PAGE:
‘ at Carlisle, in October, 1753, say to our government, “I de

sire you would hear and take notice of what I am about to

say; the governor of Virginia desired leave to build a strong _>

house on Ohio, which came to the ears of the governor of Canada, and we suppose this caused him to invade our country.” Treaty, page 8. The same sentiments appeared among the Six Nations, at the Albany treaty ; “ that the English and French were only contending which of them should have their lands.” The reasoning made use of by the mem~ bers at this private conference with the late governor was, that the land where they proposed to build it was claimed by the crown, and was very probably beyond the limits of Pennsylvania; that at least it would be beyond the reach of our laws, as appeared by the people already settled on Juniata, just beyond the North mountain; that this, instead of heal-_ ing, might create irreconcileable breaches with our Indians, considering what sort of people would probably reside there; that the Indians had never- heartily requested it, nor did it seem to be their interest so to do; and if they had requested it, as they were in subjection to the Six Nations, it would be necessary to have their assent; that this precipitate act would probably create a jealousy in the Frencln‘and give them some pretence of an infraction of the treaty of Utrecht on our pant, and might finally engage the British nation in a war with France. These, and many other reasons, were urged at that private conference, as several of those members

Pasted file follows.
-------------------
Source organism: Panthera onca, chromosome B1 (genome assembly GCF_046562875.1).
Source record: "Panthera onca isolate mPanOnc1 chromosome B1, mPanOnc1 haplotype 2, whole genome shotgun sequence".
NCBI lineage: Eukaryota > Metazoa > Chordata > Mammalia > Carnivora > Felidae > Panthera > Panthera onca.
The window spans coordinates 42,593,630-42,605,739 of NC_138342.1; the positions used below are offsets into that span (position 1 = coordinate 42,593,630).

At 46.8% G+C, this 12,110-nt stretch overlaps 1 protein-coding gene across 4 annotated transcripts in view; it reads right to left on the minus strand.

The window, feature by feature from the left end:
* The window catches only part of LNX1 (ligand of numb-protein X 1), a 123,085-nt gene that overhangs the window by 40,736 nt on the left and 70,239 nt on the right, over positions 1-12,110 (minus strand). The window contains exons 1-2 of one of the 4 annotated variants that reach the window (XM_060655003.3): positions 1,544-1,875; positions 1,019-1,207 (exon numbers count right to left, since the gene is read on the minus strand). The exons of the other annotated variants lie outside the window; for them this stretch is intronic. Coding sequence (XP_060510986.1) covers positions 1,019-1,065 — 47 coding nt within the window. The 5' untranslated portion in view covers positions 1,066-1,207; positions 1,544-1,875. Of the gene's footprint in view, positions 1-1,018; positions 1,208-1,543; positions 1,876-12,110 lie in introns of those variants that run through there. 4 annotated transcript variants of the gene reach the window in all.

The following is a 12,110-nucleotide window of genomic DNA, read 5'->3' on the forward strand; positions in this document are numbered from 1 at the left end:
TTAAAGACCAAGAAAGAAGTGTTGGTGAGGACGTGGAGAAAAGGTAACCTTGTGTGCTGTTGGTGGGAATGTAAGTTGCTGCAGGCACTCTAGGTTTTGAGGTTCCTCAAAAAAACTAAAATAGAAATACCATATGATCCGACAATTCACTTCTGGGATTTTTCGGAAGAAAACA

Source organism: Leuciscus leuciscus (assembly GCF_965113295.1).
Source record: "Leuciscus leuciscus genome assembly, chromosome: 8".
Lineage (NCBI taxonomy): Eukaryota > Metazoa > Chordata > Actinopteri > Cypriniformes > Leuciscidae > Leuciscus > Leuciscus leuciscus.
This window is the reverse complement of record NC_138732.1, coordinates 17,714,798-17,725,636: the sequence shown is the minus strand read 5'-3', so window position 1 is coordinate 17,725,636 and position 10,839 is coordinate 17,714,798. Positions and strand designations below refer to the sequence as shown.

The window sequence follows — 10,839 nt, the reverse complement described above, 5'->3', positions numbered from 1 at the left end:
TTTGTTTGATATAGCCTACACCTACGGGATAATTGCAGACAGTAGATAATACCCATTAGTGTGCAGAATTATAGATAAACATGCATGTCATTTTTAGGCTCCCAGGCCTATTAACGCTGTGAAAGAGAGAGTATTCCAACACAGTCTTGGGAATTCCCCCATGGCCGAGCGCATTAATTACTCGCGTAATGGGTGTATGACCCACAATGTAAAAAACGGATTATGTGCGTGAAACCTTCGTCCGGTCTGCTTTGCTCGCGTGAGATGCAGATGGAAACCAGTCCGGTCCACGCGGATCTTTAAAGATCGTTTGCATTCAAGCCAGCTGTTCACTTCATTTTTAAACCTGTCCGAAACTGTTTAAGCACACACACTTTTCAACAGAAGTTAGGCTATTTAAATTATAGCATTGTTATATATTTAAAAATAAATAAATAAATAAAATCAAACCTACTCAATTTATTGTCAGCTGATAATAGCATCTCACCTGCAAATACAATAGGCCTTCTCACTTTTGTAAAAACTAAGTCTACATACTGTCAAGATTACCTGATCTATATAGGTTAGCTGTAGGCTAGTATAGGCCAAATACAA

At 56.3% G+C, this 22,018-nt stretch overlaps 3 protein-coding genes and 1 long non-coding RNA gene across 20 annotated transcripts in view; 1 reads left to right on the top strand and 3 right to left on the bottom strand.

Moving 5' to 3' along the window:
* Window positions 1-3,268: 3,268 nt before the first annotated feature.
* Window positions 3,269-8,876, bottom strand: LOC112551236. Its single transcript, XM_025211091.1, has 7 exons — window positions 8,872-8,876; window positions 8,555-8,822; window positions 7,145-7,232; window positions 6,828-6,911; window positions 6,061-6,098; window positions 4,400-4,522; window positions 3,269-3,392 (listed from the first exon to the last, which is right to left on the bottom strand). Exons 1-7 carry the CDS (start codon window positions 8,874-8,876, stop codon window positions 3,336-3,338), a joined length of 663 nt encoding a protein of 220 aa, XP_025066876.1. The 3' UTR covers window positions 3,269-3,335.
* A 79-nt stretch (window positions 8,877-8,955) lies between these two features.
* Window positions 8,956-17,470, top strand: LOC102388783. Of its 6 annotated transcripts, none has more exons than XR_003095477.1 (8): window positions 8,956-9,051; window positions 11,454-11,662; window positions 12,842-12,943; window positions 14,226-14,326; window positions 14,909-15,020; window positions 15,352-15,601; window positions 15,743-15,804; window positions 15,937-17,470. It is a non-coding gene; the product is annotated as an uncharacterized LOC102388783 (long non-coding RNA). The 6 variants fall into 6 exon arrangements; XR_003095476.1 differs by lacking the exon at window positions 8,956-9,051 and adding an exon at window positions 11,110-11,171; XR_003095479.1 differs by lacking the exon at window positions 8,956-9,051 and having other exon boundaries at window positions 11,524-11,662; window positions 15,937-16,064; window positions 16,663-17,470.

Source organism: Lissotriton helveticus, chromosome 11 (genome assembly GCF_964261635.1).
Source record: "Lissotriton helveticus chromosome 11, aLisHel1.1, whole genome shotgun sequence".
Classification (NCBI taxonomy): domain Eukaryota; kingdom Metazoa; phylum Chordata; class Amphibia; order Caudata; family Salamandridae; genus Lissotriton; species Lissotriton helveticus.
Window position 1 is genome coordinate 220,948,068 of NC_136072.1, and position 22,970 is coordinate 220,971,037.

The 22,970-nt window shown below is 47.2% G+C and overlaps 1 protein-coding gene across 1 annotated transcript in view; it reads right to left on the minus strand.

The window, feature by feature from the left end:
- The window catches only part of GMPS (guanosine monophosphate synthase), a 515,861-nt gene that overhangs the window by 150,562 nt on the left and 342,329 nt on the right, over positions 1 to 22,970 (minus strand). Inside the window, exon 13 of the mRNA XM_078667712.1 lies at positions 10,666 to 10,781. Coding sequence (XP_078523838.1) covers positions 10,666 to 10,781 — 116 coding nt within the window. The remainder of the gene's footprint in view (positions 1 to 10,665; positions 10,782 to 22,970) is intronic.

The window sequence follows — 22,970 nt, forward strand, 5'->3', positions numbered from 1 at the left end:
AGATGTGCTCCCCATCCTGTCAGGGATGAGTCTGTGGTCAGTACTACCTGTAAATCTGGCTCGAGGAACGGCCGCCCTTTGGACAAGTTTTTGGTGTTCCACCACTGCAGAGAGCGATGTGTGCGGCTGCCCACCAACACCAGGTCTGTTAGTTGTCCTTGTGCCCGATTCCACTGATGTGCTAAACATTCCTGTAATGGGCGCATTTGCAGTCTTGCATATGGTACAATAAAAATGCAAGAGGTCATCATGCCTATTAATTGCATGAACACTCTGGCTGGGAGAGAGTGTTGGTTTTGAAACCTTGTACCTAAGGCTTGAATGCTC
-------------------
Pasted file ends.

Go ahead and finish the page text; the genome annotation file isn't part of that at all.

apprehended, to governor Hamilton's satisfaction. And it ‘